In colder months, you will want to reduce the temperature by 5 degrees every week. So by the time your ducklings are ten weeks old, they won’t need a heat lamp anymore. However, in the summer, this process is sped up just a tad. For the first two weeks, you will need to decrease the temperature by only 5 degrees. But after this, you can start lowering the temperature by 10 degrees per week. Once your ducklings are fully feathered by 7-9 weeks old in summer, it’s OK to ditch the lamp. 

How Do I Know If My Ducklings Are Too Cold? 

If your ducklings are huddled together under the lamp, chances are they are cold. This is normal behavior for the first week as long as they venture away for food and water. But if they are also fluffed and not eating, you will need to raise the brooder temperature. 

How Do I Know If My Ducklings Are Too Hot? 

Another thing to watch for when you take care of ducklings is to watch for heat exhaustion. Some signs to look out for are panting, holding wings away from the body, lethargy, and staying away from the light. If you see this, raise the heat lamp to drop the temperature in the brooder. 

And to prevent overheating from happening again, here are a few tips. The first thing is that your brooder should have a warm and cool side. You aren’t trying to heat the entire brooder so the ducklings can regulate their temperatures. The second is to make sure there is ample ventilation, but not so much that heat escapes. That way, the heat isn’t trapped without an escape route.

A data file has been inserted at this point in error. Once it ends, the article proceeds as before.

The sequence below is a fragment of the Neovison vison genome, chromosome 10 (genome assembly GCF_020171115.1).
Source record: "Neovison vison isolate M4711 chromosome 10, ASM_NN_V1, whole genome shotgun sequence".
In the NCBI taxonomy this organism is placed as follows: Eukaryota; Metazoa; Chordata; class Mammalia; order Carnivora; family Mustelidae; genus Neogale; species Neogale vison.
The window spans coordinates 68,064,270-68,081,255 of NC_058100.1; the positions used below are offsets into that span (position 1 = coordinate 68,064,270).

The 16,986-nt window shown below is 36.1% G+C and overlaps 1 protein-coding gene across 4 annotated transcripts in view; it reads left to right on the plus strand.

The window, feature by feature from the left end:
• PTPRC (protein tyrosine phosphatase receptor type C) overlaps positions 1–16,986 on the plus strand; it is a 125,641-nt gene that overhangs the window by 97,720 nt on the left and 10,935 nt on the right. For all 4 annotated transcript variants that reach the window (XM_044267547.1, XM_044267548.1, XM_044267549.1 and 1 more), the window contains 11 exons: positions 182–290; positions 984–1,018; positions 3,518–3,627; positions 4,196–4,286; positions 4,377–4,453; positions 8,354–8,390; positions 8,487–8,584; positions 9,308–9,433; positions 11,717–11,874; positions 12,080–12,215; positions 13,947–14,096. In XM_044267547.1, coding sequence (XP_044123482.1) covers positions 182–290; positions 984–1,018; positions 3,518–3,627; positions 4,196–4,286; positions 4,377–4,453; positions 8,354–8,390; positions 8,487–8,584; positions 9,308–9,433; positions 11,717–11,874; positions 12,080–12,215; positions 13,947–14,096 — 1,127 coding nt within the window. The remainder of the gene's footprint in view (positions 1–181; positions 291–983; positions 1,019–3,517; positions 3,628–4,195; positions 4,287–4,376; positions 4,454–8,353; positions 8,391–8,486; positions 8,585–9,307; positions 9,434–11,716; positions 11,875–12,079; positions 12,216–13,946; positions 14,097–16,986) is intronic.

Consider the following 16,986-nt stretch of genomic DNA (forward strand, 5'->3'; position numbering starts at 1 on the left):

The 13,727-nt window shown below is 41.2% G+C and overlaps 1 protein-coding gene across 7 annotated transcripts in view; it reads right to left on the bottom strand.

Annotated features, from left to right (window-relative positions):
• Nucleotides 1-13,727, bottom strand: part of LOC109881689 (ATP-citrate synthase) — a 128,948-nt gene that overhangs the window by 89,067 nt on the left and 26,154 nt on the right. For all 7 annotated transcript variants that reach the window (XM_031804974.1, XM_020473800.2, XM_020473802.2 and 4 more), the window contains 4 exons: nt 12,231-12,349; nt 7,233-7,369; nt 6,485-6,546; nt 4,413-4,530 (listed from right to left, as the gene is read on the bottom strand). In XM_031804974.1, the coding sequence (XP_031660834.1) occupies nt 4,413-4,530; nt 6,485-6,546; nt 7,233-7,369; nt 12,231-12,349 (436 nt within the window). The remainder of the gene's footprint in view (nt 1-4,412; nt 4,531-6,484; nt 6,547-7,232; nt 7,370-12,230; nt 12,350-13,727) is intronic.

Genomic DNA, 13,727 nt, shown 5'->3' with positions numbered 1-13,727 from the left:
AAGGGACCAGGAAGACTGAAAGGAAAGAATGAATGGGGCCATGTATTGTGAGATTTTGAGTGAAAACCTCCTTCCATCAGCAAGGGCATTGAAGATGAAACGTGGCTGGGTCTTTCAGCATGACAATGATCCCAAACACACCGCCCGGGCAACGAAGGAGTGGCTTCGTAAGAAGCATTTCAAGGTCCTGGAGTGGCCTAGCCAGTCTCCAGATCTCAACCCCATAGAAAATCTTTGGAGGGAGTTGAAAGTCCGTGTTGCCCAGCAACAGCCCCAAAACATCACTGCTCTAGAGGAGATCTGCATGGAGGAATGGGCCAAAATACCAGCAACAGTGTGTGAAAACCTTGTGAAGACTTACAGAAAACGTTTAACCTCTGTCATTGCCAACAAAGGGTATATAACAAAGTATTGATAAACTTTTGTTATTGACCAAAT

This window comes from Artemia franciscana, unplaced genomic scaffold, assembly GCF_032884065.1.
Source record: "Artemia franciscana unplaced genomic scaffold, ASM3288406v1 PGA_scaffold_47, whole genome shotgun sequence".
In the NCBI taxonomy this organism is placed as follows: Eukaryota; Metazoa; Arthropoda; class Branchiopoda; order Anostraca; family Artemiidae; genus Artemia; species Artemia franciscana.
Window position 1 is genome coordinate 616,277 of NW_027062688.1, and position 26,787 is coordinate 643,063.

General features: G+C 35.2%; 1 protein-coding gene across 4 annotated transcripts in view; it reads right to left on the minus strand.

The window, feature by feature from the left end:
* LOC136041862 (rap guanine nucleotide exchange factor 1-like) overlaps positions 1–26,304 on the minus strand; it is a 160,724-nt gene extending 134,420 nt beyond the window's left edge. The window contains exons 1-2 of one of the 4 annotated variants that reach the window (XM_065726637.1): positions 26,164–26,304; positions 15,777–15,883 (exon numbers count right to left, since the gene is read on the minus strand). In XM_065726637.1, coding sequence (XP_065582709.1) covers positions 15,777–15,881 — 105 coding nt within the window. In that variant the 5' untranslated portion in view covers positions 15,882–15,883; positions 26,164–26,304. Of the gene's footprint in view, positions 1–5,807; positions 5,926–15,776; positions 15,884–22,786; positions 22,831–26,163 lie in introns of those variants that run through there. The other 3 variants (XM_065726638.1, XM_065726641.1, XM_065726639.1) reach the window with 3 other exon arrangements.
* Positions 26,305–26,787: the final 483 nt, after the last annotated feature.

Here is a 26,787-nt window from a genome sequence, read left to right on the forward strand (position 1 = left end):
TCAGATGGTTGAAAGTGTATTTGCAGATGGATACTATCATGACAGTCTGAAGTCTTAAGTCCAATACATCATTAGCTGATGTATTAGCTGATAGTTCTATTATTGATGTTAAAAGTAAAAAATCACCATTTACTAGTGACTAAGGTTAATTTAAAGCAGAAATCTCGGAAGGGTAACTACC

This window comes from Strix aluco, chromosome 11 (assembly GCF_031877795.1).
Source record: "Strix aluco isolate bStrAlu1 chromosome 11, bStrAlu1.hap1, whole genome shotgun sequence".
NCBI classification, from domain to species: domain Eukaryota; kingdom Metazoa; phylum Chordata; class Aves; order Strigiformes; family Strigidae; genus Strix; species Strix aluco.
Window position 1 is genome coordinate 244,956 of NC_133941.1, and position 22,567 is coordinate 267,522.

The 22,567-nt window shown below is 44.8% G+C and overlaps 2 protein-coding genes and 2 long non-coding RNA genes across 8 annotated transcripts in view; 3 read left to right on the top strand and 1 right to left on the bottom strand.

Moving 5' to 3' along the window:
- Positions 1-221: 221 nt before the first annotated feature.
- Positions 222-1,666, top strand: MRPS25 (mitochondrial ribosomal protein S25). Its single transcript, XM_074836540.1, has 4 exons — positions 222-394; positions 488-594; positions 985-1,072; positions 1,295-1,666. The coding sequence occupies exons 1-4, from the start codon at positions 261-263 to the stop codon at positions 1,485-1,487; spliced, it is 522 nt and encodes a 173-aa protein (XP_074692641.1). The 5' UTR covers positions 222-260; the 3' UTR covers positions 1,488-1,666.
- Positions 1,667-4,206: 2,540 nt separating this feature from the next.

What Do Baby Ducklings Eat? 

Next on how to take care of baby ducklings is all about diet. We prefer to feed our ducklings a waterfowl starter diet mixed with a bit of water for the first 2-4 weeks. But waterfowl feed can be challenging to get your hands on in some areas of the country. You can use unmedicated chick starter feed and mix it with a bit of brewer’s yeast to remedy this. The brewer’s yeast gives your ducklings all the niacin they need for strong, healthy bones.